On Christmas Eve 2003, three U.S. soldiers died near Samarra on Iraq’s Highway One when their Humvee hit an improvised explosive device, or IED.
Three years later, on Christmas Day 2006, three more U.S. soldiers died in Baghdad when an IED detonated near their vehicle.
Read the press releases the Pentagon puts out for every U.S. serviceman or woman killed in Iraq, and a simple and horrible pattern emerges. The real weapon of mass destruction we have discovered in that country is the IED.
Using Defense Department press releases, I counted the overall number of U.S. deaths caused by enemy action and the number of those deaths specifically caused by IEDs in four different periods: Nov. 28, 2003, to Dec. 28, 2003; and the same late-November to late-December periods in 2004, 2005 and 2006.
In the 2003 period, by my count, 28 U.S. servicemen and women were killed by enemy action in Iraq. Nineteen of those were killed by IEDs. In the 2004 period, 63 U.S. servicemen and women were killed by enemy action, 16 of them by IEDs. In the 2005 period, 53 U.S. servicemen and women were killed by enemy action, 42 of them by IEDS. Finally, in the 2006 period, 84 U.S. servicemen and women were killed in Iraq by enemy action, 50 of them by IEDs.
Clearly, IEDs are increasingly the weapon of choice for our enemies in Iraq. Clearly, we have not found an effective way to defeat them.
Furthermore, the routine use of IEDs by our enemies is not the only obvious pattern in the casualties we are taking in Iraq. While 50 of the 84 U.S. deaths by enemy action from Nov. 28, 2006, to Dec. 28, 2006, were specifically attributed to IEDs in Pentagon press releases, 21 of the other 34 involved Marines killed during fighting in the almost exclusively Sunni Anbar Province.
In other words, 85 percent of our casualties in the period were either by IEDs or involved Marines fighting in Anbar.
President Bush has said our goal in Iraq is a nation that can "govern itself, sustain itself and defend itself." This is a political goal, not a military one — but it is a political goal that must be achieved before our troops can come home if we want to avoid all-out civil war in Iraq, the potential spread of war elsewhere in the region or the establishment of Iraq as a massive safe haven for terrorists.
President Bush’s goal is first and foremost dependent on forging reconciliation between Iraq’s Shiite-dominated elected government, elements of which are associated with militias that are now killing Sunni civilians, and Iraq’s Sunni population, from which springs the insurgency that is still primarily responsible for the casualties our forces are suffering.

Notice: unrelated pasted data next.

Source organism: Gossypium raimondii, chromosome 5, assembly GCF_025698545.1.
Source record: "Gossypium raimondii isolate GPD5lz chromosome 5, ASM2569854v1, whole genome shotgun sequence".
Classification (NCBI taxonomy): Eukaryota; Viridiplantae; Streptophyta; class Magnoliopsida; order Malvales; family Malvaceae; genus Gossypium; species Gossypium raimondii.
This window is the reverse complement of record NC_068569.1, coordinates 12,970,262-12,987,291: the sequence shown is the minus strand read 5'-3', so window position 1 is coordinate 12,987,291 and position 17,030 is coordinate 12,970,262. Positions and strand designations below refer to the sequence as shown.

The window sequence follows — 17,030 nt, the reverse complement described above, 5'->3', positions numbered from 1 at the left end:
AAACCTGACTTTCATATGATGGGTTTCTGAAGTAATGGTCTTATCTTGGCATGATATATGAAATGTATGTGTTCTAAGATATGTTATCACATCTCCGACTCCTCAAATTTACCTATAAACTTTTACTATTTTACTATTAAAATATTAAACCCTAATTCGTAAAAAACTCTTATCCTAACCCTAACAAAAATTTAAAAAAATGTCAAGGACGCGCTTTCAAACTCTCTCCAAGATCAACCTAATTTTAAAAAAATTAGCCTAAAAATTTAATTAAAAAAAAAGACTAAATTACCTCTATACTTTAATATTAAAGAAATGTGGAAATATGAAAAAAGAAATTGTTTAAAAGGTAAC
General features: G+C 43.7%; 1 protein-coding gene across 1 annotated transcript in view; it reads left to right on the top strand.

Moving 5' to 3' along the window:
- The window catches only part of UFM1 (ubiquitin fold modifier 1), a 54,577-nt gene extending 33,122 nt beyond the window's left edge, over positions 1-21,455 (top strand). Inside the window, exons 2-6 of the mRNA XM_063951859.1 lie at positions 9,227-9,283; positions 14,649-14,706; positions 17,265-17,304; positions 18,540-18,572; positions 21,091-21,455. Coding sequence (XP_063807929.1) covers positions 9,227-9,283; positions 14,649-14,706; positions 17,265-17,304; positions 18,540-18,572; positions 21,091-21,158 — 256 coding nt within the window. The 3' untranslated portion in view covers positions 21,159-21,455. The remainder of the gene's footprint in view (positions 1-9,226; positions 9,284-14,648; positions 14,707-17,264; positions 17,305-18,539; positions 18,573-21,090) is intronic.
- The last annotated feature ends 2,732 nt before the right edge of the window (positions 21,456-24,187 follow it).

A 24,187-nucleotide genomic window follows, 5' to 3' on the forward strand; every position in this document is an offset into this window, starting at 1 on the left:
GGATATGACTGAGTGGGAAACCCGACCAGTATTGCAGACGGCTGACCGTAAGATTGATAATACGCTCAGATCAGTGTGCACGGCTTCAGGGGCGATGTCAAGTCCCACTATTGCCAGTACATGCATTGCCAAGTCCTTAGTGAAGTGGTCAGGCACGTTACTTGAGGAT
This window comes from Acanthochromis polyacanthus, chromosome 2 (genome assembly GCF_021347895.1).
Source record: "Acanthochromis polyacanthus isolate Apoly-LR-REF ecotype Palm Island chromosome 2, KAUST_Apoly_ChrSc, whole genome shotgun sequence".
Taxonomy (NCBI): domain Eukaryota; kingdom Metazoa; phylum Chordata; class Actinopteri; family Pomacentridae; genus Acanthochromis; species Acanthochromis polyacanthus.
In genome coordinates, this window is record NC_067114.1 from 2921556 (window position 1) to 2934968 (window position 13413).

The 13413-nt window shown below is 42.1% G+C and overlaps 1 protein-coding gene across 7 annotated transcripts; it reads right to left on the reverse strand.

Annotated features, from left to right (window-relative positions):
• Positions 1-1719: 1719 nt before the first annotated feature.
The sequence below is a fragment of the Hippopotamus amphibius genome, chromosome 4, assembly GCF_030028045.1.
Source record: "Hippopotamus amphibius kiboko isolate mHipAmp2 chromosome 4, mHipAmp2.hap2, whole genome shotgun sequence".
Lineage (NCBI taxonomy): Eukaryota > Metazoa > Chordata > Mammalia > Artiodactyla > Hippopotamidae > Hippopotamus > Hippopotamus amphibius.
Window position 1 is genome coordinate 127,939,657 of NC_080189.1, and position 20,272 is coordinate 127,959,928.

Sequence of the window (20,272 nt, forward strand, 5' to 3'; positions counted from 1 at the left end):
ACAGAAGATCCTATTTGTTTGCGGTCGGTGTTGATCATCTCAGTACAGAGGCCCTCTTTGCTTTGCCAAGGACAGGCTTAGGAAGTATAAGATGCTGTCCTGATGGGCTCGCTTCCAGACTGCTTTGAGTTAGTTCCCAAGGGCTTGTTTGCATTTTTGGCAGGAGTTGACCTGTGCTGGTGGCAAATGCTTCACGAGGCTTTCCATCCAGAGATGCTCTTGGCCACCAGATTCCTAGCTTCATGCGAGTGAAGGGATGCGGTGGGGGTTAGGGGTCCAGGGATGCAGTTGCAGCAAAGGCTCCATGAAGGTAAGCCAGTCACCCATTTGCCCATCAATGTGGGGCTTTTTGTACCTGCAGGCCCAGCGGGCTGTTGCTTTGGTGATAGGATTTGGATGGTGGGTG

If there were a silver-bullet strategy for Iraq, it would simultaneously 1) reduce, if not eliminate, the casualties U.S. Marines are taking in Anbar and other U.S. forces are taking elsewhere by IEDs and other means, while 2) pushing Iraq’s Shiites and Sunnis to reconciliation.
Some on the left suggest we can accomplish the first goal simply by withdrawing from the country. But that would remove all our leverage for pushing Shiites and Sunnis to reconcile, and may well lead to broader civil and regional conflict.
Sen. John McCain of Arizona has recommended increasing our forces in Iraq to increase stability, which in turn might create a better environment for negotiating Iraqi-Shiite reconciliation. This approach, however, may well increase U.S. casualties and domestic pressure for a complete pullout. Notable hawks, including former Defense Secretary Donald Rumsfeld and former House Armed Service Chairman Duncan Hunter, have not supported McCain’s approach.
The day before the November election, Rumsfeld himself sent a memo to President Bush suggesting as "above the line" options: withdrawing "U.S. forces from vulnerable positions — cities, patrolling, etc.," converting them to "a Quick Reaction Force (QRF) status, operating from within Iraq and Kuwait, to be available when Iraqi security forces need assistance," and positioning "substantial U.S. forces near the Iranian and Syrian borders to reduce infiltration and, importantly, reduce Iranian influence on the Iraqi government."
In other words, Rumsfeld’s suggestions split the difference between staying the course and a complete withdrawal. They would almost certainly decrease U.S. casualties in Iraq, while maintaining U.S. ability to deter a civil or a wider war, while pressuring Shiites and Sunnis to reconcile on the political front.
Whatever path the president settles on, both he and his critics should be ready to clearly, thoughtfully and sincerely explain to Americans why they believe that path does, or does not, move us closer to the stability we need in Iraq while costing as little as possible in lost lives and human suffering.